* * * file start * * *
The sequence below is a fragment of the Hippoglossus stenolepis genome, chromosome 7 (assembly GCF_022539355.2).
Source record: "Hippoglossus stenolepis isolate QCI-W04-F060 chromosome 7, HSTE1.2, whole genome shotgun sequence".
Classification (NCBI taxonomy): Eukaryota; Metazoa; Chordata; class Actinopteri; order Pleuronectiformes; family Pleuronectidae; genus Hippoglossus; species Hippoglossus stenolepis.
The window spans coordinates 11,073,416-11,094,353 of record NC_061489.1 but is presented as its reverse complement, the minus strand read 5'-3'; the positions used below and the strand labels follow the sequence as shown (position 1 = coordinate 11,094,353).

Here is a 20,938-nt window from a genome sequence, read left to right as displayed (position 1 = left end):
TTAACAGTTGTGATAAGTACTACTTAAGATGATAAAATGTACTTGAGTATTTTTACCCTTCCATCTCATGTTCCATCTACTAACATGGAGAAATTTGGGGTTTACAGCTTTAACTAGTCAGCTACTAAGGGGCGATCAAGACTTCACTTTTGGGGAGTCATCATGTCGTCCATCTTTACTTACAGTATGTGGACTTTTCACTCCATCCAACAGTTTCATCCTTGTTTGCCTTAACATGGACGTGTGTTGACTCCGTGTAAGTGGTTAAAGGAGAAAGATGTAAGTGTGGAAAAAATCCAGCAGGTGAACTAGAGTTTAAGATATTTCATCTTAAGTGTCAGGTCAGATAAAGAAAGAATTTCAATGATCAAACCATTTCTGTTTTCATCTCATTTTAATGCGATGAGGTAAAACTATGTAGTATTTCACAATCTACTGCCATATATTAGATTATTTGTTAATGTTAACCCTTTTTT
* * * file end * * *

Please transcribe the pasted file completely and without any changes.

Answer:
The sequence below is a fragment of the Hippoglossus stenolepis genome, chromosome 7 (assembly GCF_022539355.2).
Source record: "Hippoglossus stenolepis isolate QCI-W04-F060 chromosome 7, HSTE1.2, whole genome shotgun sequence".
Classification (NCBI taxonomy): Eukaryota; Metazoa; Chordata; class Actinopteri; order Pleuronectiformes; family Pleuronectidae; genus Hippoglossus; species Hippoglossus stenolepis.
The window spans coordinates 11,073,416-11,094,353 of record NC_061489.1 but is presented as its reverse complement, the minus strand read 5'-3'; the positions used below and the strand labels follow the sequence as shown (position 1 = coordinate 11,094,353).

Here is a 20,938-nt window from a genome sequence, read left to right as displayed (position 1 = left end):
TTAACAGTTGTGATAAGTACTACTTAAGATGATAAAATGTACTTGAGTATTTTTACCCTTCCATCTCATGTTCCATCTACTAACATGGAGAAATTTGGGGTTTACAGCTTTAACTAGTCAGCTACTAAGGGGCGATCAAGACTTCACTTTTGGGGAGTCATCATGTCGTCCATCTTTACTTACAGTATGTGGACTTTTCACTCCATCCAACAGTTTCATCCTTGTTTGCCTTAACATGGACGTGTGTTGACTCCGTGTAAGTGGTTAAAGGAGAAAGATGTAAGTGTGGAAAAAATCCAGCAGGTGAACTAGAGTTTAAGATATTTCATCTTAAGTGTCAGGTCAGATAAAGAAAGAATTTCAATGATCAAACCATTTCTGTTTTCATCTCATTTTAATGCGATGAGGTAAAACTATGTAGTATTTCACAATCTACTGCCATATATTAGATTATTTGTTAATGTTAACCCTTTTTT